Shipnuck: To protect Lytham, the R&A resorted to a bunch of hokey pin placements, and that ridiculous, unplayable rough, which negates shotmaking. Links courses are supposed to be wide-open canvases that encourage shotmaking and different angles of attack, not tight, penal, claustrophobic courses that force every competitor to play from the same spot.

Lipsey: Except for a few instances (Tiger's pot bunker adventure, for example), watching this Open was like watching Bay Hill or the Honda.

Dusek: I would love to see the course get another Open because the weather this year made it too docile for the first three days. I don't want to see one train wreck after another, but it didn't feel like a proper British Open, and that has more to do with the weather than the course.

Shipnuck: Just to hammer the point home, the speed of the fairways made Lytham play about 6,400 yards, maybe less. To actually force the modern golfer to have a few proper three-shot par-5s and hit mid- to long-irons into a handful of par-4s, a course needs to be 8,500 yards, maybe longer. I'm completely serious. The USGA and R&A have failed the game, and it is becoming increasingly obvious as one major championship venue after another forces a bastardized kind of pitch-and-putt golf.

Wei: I loved it, and it got rave reviews from the players, too. Sure, there are a lot of bunkers, but what I loved was that every bunker had a purpose, and if you hit it in one, you were penalized. It's not the most aesthetically pleasing Open course, but it produces worthy champions, starting with Bobby Jones in '26. In the 11 Opens held here, the winners have all been ranked No. 1 in the world at some point or inducted into the World Golf Hall of Fame. How many venues can you say that about?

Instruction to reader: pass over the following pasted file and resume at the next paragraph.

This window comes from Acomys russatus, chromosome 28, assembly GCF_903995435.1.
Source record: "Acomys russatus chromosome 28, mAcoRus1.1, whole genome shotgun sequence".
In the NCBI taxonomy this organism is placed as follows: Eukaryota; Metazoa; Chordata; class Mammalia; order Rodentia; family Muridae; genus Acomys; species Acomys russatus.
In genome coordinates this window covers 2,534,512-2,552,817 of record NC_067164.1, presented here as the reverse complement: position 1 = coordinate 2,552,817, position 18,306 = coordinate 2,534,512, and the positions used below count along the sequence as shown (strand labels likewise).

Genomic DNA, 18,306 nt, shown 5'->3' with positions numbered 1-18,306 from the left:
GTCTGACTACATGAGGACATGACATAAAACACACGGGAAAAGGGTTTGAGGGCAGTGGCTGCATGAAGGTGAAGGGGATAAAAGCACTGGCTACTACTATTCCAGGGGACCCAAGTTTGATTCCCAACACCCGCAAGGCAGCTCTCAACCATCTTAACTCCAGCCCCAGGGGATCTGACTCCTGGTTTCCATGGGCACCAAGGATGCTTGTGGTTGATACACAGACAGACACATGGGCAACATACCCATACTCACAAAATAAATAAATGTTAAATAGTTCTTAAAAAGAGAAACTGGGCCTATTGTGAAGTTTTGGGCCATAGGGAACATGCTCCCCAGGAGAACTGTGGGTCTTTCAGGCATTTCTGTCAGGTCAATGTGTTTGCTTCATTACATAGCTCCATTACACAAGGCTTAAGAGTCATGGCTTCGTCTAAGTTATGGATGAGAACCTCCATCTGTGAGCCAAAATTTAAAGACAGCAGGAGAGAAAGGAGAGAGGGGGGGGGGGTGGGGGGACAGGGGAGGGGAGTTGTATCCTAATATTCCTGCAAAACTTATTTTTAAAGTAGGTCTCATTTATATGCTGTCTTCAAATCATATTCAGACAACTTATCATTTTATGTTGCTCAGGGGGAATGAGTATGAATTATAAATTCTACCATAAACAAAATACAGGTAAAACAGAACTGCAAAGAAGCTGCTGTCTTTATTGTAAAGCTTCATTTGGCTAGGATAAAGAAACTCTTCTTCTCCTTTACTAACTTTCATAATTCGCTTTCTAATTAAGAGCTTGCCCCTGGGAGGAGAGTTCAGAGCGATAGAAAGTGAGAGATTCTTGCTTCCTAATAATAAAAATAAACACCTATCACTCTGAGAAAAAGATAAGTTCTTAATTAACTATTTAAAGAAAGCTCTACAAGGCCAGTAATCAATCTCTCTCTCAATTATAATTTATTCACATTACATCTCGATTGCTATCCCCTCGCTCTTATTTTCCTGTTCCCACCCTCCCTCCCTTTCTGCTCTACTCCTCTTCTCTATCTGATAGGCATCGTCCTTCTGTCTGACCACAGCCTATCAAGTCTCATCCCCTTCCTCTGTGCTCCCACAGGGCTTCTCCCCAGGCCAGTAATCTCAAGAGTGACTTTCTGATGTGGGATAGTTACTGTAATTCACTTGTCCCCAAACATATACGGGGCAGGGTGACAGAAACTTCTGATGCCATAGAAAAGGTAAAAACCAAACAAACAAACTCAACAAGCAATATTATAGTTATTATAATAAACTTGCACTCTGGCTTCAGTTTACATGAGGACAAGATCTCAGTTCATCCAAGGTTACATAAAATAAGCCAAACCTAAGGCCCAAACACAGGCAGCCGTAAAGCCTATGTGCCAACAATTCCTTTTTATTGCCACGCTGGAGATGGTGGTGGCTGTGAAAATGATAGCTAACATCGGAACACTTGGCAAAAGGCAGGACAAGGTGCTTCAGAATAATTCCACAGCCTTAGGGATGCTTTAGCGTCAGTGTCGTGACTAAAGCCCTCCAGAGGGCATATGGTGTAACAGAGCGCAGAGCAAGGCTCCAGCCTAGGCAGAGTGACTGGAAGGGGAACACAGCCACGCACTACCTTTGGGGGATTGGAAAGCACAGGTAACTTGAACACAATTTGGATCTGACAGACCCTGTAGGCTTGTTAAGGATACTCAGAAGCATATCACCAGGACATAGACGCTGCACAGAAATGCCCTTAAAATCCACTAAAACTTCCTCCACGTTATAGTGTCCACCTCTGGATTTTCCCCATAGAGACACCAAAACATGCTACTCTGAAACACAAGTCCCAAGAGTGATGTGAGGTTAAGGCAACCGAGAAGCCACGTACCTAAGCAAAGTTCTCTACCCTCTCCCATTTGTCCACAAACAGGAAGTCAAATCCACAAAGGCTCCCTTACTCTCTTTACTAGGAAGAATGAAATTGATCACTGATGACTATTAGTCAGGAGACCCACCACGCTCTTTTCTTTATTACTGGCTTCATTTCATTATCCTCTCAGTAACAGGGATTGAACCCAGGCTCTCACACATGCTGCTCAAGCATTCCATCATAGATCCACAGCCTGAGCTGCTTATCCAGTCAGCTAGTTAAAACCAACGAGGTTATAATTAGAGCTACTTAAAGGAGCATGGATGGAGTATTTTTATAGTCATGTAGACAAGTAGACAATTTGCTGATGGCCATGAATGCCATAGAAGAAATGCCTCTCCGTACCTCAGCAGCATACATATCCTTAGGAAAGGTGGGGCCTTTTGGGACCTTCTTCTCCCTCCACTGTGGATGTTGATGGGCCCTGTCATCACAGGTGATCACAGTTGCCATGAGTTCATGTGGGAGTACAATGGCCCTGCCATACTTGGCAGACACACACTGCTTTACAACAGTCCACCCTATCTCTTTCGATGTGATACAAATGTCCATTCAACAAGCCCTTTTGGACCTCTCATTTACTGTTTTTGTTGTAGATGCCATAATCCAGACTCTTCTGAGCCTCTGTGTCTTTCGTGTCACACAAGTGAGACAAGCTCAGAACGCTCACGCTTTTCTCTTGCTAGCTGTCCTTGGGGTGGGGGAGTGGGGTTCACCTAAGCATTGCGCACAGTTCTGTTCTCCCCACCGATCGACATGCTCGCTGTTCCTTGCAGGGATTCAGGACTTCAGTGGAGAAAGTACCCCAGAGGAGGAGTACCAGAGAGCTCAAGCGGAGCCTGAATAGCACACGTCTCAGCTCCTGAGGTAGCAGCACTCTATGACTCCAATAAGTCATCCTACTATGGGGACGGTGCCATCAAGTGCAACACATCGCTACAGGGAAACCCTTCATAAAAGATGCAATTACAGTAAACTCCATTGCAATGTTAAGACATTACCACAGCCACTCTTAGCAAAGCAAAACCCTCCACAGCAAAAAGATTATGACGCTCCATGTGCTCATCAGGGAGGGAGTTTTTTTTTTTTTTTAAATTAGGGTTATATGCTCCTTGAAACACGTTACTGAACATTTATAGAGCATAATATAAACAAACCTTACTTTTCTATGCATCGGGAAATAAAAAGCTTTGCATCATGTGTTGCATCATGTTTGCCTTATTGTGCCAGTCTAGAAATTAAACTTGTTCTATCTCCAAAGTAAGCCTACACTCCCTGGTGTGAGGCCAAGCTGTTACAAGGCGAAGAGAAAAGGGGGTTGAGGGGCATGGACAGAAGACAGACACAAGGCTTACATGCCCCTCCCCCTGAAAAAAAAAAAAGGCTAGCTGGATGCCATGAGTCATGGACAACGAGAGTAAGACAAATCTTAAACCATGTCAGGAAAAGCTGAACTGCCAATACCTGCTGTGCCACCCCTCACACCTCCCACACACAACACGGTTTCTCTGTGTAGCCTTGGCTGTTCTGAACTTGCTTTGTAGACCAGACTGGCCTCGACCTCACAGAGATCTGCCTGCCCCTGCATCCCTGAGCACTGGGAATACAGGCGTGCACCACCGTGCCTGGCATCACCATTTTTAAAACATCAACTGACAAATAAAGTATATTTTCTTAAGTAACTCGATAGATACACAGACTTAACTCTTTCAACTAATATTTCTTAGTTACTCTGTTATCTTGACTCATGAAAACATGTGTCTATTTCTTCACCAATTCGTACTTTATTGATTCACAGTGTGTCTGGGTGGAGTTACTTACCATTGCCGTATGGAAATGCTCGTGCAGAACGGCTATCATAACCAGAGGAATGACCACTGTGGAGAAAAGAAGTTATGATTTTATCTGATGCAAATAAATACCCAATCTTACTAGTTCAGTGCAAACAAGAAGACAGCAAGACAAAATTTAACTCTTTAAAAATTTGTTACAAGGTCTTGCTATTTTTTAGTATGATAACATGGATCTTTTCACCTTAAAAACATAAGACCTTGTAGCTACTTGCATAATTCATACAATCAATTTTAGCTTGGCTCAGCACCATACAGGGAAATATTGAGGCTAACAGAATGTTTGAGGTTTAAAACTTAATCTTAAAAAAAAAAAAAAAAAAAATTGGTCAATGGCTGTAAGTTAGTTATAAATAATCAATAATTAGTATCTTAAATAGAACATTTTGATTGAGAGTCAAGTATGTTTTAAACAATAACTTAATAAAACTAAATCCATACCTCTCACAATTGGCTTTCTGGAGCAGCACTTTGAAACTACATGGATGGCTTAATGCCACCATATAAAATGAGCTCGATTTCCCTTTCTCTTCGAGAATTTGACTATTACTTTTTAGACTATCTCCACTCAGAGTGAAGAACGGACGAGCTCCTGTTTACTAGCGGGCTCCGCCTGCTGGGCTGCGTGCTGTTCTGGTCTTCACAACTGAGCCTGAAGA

Tell us what you think in the comments section below: Should the British Open return to Royal Lytham and St. Annes?

LOOKING AHEAD TO THE PGA
Godich: Finally, time to look into your crystal ball. In the last 16 majors, we've had 16 different champions. Look ahead to next month's PGA Championship at Kiawah and tell me which of those 16 players will end the run of non-repeat winners. And give me the name of the player most likely to extend the streak to 17.

Herre: Good question. Anyone notice how Bubba Watson played at Lytham? Everyone said he had no shot, but he finished 23rd. I like how he's trending. As for a first-timer, I'll go with The Duf. He had it going at Lytham until being derailed by some unfortunate circumstances on Saturday.